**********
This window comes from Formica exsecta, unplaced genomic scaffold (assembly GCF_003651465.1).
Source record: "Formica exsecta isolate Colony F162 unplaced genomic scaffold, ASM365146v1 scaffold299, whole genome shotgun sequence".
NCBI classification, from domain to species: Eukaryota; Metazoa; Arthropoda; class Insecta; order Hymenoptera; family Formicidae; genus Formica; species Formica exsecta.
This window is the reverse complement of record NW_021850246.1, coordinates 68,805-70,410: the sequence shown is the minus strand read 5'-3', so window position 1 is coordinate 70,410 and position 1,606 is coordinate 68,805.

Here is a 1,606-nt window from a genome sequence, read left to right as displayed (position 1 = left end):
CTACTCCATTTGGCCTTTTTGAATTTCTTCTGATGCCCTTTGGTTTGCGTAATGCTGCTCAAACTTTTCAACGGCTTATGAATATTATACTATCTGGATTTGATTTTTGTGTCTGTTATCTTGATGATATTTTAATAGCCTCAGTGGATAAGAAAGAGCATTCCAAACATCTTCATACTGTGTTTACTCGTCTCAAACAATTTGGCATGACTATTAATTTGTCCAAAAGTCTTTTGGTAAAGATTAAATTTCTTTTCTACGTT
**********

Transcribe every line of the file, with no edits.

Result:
This window comes from Formica exsecta, unplaced genomic scaffold (assembly GCF_003651465.1).
Source record: "Formica exsecta isolate Colony F162 unplaced genomic scaffold, ASM365146v1 scaffold299, whole genome shotgun sequence".
NCBI classification, from domain to species: Eukaryota; Metazoa; Arthropoda; class Insecta; order Hymenoptera; family Formicidae; genus Formica; species Formica exsecta.
This window is the reverse complement of record NW_021850246.1, coordinates 68,805-70,410: the sequence shown is the minus strand read 5'-3', so window position 1 is coordinate 70,410 and position 1,606 is coordinate 68,805.

Here is a 1,606-nt window from a genome sequence, read left to right as displayed (position 1 = left end):
CTACTCCATTTGGCCTTTTTGAATTTCTTCTGATGCCCTTTGGTTTGCGTAATGCTGCTCAAACTTTTCAACGGCTTATGAATATTATACTATCTGGATTTGATTTTTGTGTCTGTTATCTTGATGATATTTTAATAGCCTCAGTGGATAAGAAAGAGCATTCCAAACATCTTCATACTGTGTTTACTCGTCTCAAACAATTTGGCATGACTATTAATTTGTCCAAAAGTCTTTTGGTAAAGATTAAATTTCTTTTCTACGTT